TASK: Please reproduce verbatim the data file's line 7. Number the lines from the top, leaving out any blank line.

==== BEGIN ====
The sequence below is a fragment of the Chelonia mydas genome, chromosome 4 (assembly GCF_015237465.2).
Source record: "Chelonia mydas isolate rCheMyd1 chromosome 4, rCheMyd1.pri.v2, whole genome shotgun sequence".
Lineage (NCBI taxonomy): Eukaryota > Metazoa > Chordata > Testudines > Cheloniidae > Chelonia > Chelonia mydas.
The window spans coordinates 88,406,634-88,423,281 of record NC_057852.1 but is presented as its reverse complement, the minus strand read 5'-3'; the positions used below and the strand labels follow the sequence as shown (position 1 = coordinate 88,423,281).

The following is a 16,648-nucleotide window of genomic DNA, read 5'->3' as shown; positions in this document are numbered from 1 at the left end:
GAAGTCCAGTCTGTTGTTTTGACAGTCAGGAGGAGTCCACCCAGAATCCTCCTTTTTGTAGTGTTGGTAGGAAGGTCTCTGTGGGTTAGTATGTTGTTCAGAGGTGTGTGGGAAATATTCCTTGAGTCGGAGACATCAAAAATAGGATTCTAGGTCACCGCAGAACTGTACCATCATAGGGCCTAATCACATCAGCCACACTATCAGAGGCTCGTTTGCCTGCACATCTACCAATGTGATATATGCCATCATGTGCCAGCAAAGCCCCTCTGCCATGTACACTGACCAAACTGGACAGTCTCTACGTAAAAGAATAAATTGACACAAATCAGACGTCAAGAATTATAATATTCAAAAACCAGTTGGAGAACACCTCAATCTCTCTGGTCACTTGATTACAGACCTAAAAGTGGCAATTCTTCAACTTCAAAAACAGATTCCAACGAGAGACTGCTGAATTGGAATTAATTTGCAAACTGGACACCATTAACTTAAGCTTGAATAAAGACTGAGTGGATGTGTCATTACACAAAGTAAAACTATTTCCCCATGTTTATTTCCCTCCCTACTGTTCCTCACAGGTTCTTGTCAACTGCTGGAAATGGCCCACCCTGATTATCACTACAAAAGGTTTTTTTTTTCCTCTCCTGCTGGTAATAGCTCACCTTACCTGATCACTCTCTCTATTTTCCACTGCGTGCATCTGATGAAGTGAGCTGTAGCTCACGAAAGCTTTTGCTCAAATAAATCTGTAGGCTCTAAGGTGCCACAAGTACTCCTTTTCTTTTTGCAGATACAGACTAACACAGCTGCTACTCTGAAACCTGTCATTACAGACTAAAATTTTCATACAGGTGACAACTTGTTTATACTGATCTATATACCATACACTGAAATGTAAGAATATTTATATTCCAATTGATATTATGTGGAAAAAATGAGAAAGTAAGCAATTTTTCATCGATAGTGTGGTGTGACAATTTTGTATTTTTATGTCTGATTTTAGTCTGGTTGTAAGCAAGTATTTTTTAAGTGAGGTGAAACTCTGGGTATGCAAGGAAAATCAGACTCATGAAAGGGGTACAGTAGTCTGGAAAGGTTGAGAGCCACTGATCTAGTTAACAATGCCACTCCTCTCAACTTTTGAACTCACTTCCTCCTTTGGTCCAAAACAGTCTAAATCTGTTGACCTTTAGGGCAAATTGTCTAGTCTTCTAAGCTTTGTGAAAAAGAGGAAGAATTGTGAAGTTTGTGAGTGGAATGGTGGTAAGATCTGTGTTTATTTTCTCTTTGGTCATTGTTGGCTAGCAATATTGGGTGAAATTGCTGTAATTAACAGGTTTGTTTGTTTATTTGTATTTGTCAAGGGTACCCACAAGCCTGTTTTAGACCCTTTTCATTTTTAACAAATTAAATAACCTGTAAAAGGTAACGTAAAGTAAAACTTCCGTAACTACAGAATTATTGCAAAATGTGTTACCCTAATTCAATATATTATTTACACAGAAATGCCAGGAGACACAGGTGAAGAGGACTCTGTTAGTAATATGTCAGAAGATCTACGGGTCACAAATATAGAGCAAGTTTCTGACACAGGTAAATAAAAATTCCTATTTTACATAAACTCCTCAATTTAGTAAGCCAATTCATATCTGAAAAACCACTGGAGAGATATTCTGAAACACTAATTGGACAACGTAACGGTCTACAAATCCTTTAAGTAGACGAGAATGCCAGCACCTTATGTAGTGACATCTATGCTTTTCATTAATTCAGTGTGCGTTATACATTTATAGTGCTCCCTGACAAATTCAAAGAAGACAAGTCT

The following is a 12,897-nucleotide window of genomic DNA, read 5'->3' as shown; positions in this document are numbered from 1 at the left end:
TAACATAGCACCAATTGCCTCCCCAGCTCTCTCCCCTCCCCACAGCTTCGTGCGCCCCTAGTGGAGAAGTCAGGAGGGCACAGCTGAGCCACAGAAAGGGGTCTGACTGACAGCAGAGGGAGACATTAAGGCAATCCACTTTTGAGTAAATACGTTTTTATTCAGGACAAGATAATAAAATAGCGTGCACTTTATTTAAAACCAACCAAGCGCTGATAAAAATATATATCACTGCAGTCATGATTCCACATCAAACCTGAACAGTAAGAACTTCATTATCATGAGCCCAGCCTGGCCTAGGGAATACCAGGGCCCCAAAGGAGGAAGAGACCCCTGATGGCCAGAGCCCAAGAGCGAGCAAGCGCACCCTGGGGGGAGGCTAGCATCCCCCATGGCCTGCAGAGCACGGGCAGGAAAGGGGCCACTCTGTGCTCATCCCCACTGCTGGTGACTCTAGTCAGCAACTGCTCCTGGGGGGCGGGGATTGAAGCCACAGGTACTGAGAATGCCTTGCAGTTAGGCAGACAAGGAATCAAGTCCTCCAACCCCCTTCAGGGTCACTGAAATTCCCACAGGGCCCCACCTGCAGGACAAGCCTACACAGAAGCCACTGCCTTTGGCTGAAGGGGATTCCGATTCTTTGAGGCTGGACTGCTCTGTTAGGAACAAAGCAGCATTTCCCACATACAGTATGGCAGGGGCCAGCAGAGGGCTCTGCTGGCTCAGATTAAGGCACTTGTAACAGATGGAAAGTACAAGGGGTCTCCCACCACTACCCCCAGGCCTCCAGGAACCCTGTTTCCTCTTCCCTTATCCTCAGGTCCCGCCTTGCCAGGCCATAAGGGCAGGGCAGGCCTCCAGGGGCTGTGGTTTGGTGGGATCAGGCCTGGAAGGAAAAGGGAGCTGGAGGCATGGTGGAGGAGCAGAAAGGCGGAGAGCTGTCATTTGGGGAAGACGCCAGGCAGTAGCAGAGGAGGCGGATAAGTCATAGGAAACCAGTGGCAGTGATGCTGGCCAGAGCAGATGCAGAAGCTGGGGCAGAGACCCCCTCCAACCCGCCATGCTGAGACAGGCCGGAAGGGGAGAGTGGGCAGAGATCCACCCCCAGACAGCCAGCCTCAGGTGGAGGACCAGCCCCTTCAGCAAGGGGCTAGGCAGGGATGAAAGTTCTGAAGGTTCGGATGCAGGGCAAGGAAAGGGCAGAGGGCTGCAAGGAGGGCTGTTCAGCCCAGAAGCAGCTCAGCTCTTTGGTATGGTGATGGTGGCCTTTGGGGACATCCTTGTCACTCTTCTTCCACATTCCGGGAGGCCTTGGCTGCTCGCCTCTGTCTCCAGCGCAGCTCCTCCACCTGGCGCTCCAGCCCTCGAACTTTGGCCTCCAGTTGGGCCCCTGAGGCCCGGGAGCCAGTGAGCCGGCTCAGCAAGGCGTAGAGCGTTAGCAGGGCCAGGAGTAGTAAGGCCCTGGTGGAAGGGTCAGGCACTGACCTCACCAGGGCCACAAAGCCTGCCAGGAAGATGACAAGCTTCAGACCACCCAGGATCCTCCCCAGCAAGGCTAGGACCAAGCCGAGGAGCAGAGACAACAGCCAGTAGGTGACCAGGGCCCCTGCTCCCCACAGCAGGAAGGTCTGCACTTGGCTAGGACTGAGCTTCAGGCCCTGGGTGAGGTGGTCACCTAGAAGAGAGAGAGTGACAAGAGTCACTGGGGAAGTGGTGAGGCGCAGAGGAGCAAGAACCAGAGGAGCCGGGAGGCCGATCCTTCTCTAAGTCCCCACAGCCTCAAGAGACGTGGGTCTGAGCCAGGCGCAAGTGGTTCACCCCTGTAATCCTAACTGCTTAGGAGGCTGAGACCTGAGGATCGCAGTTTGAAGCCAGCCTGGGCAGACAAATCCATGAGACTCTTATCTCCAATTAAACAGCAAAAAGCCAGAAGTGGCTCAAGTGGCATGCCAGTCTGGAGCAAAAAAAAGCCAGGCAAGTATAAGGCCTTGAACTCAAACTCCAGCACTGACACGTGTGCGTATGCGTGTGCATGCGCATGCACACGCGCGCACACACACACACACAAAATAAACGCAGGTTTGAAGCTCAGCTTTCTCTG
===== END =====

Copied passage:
The following is a 12,897-nucleotide window of genomic DNA, read 5'->3' as shown; positions in this document are numbered from 1 at the left end: